Add the ghee to the pan, then fry each paratha until golden brown on both sides. Serve with mango pickle and yogurt. I also like them with ketchup, but I am ashamed of this.


The next book I want to tell you about is one that fits into the “super cheap and amazing” category, but was also the result of being in the right place at the right time.

The place was a bookstore that was closing; the time was just before the book won a James Beard award (Best International Cookbook, 2010) and came out with a new cover. The book is The Country Cooking of Ireland, and it’s by Colman Andrews, one of the guys who founded Saveur Magazine.

ccoi

Most people probably don’t think of Ireland as being a great place to grab something to eat, but in fact Ireland is basically a nation of comfort food and good beer. It’s full of good farmland and, since it’s an island, it’s in close proximity to all the best fish and shellfish. It’s not just potatoes, though they are well-represented among the 225 recipes contained in the book (which I don’t think is a bad thing – potatoes are the best, obviously). Among the recipes are stories of Ireland – the history, the people, the cookbooks; it’s as informative as it is lovely, with pictures that make you gaze out your own window and sigh, longingly.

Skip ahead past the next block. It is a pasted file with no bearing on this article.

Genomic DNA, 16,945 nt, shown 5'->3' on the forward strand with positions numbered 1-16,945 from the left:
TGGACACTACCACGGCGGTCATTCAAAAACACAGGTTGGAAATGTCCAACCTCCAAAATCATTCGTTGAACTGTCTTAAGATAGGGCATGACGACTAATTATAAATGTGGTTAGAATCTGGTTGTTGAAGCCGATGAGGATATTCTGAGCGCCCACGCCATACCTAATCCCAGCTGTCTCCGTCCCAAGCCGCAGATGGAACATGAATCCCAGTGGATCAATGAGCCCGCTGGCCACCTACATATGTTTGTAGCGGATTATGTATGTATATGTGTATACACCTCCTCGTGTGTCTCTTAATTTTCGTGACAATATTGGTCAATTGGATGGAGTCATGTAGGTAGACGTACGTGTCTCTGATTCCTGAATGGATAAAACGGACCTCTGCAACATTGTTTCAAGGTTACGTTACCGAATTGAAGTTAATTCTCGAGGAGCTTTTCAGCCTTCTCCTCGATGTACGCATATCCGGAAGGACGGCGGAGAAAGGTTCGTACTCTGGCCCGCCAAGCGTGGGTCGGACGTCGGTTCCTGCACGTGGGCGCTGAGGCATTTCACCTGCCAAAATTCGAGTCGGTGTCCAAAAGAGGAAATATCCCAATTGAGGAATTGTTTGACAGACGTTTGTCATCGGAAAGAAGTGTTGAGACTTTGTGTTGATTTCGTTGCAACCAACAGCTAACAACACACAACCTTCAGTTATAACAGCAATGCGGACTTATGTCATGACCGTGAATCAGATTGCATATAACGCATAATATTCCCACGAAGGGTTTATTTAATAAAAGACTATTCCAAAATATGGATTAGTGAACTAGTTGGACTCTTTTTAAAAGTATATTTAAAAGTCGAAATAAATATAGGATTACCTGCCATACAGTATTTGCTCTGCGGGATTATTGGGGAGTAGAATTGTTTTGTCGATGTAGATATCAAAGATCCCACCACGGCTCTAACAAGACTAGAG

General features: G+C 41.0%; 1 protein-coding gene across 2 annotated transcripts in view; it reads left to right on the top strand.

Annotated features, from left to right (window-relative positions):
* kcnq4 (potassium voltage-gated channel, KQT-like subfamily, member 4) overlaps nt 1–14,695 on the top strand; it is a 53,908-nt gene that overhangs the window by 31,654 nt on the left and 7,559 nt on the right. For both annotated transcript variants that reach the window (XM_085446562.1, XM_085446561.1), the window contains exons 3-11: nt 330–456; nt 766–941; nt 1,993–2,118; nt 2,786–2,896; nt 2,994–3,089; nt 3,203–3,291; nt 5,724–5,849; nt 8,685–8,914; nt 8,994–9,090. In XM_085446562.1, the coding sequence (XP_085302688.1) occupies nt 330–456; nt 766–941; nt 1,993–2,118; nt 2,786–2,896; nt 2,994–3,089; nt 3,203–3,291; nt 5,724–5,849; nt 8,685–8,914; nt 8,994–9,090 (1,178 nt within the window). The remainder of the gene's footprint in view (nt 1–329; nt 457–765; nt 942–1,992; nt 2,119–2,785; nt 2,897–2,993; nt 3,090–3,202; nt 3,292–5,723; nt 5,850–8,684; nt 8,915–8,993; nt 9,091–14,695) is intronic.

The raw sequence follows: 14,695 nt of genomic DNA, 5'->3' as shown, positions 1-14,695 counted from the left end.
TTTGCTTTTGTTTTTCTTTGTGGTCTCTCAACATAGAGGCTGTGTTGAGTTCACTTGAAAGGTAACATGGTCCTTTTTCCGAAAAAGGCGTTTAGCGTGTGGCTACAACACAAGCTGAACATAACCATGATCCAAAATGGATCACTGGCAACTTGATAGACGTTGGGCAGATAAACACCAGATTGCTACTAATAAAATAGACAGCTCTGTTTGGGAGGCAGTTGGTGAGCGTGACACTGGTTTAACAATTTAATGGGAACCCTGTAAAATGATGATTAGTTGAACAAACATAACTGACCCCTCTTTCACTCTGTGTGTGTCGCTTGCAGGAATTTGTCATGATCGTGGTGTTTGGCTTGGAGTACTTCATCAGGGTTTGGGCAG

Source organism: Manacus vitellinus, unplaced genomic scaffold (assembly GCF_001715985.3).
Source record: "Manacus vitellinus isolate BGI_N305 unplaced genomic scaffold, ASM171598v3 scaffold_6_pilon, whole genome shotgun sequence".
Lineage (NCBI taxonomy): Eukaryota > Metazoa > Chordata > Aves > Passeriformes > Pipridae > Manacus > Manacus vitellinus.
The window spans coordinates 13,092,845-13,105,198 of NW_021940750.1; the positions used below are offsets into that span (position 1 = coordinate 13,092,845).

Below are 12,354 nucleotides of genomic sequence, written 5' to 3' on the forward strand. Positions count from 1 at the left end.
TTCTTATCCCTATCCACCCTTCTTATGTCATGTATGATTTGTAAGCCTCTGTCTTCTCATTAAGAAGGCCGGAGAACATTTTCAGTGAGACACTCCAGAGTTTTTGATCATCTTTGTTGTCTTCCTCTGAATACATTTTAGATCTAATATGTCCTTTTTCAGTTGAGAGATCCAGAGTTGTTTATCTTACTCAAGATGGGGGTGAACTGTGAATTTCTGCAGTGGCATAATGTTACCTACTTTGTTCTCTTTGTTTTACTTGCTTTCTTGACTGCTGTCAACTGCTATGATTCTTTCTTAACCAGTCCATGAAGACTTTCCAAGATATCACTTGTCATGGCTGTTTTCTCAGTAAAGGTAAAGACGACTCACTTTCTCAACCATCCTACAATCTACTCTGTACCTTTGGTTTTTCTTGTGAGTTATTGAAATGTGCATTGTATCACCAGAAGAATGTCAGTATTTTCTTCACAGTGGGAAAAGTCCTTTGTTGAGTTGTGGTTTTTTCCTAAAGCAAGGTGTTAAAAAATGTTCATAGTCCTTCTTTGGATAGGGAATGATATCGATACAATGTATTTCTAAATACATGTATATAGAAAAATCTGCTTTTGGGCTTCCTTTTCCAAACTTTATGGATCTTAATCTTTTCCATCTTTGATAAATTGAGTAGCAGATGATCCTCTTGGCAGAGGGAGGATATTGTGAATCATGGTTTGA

I’ve made quite a few of the recipes in the book, for everything from Irish Stew to Donegal Pie, a cheap and easy dish made of potatoes, chives, hard-boiled eggs, bacon and shortcrust pastry. The food is hearty and warming, and makes sensible and interesting use of affordable ingredients.

One of the recipes I am fond of is the Battered Sausages, which, according to the book (and my stomach) are “admittedly dietarily excessive and nutritionally incorrect.” I’m trying to understand how that’s not a selling feature.

“A staple at gas-station food counters all over Ireland, battered sausages are usually grim and greasy. If made correctly though, they can be a real treat.”

Battered Sausages

(Serves 4.)

  • 2 packets active dry yeast
  • 1 1/4 cups stout, preferably Guinness
  • 2 3/4 cups all-purpose flour
  • 1 tsp. salt
  • Oil, for frying
  • 12 small breakfast sausages (not the maple kind)

Whisk together the yeast and the beer. In another bowl, sift together 2 1/4 cups of the flour and the salt. Stir the yeast mixture into the flour mixture, mixing well. Let stand at room temperature for an hour.

Heat about six inches of oil in a heavy-bottomed pot, such as a cast-iron or enameled cast-iron Dutch oven. Heat to 350°F.